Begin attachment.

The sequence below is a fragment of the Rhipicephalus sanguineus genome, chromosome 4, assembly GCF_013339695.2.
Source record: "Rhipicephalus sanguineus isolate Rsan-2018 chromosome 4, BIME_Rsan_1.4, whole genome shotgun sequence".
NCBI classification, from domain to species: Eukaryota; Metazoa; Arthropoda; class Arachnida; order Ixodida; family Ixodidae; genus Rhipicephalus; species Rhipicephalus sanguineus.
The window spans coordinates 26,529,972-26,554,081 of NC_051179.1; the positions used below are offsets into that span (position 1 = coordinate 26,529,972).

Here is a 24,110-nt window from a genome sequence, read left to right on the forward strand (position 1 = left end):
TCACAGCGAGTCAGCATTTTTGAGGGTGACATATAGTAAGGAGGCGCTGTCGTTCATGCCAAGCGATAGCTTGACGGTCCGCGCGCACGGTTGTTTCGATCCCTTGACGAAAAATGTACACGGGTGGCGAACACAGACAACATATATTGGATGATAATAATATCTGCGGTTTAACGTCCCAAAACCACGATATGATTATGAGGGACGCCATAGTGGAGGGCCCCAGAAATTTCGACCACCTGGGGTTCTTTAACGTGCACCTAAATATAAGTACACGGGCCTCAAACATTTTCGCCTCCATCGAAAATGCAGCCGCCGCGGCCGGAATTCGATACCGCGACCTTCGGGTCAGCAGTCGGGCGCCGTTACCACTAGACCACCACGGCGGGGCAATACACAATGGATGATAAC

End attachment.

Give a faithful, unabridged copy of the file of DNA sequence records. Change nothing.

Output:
The sequence below is a fragment of the Rhipicephalus sanguineus genome, chromosome 4, assembly GCF_013339695.2.
Source record: "Rhipicephalus sanguineus isolate Rsan-2018 chromosome 4, BIME_Rsan_1.4, whole genome shotgun sequence".
NCBI classification, from domain to species: Eukaryota; Metazoa; Arthropoda; class Arachnida; order Ixodida; family Ixodidae; genus Rhipicephalus; species Rhipicephalus sanguineus.
The window spans coordinates 26,529,972-26,554,081 of NC_051179.1; the positions used below are offsets into that span (position 1 = coordinate 26,529,972).

Here is a 24,110-nt window from a genome sequence, read left to right on the forward strand (position 1 = left end):
TCACAGCGAGTCAGCATTTTTGAGGGTGACATATAGTAAGGAGGCGCTGTCGTTCATGCCAAGCGATAGCTTGACGGTCCGCGCGCACGGTTGTTTCGATCCCTTGACGAAAAATGTACACGGGTGGCGAACACAGACAACATATATTGGATGATAATAATATCTGCGGTTTAACGTCCCAAAACCACGATATGATTATGAGGGACGCCATAGTGGAGGGCCCCAGAAATTTCGACCACCTGGGGTTCTTTAACGTGCACCTAAATATAAGTACACGGGCCTCAAACATTTTCGCCTCCATCGAAAATGCAGCCGCCGCGGCCGGAATTCGATACCGCGACCTTCGGGTCAGCAGTCGGGCGCCGTTACCACTAGACCACCACGGCGGGGCAATACACAATGGATGATAAC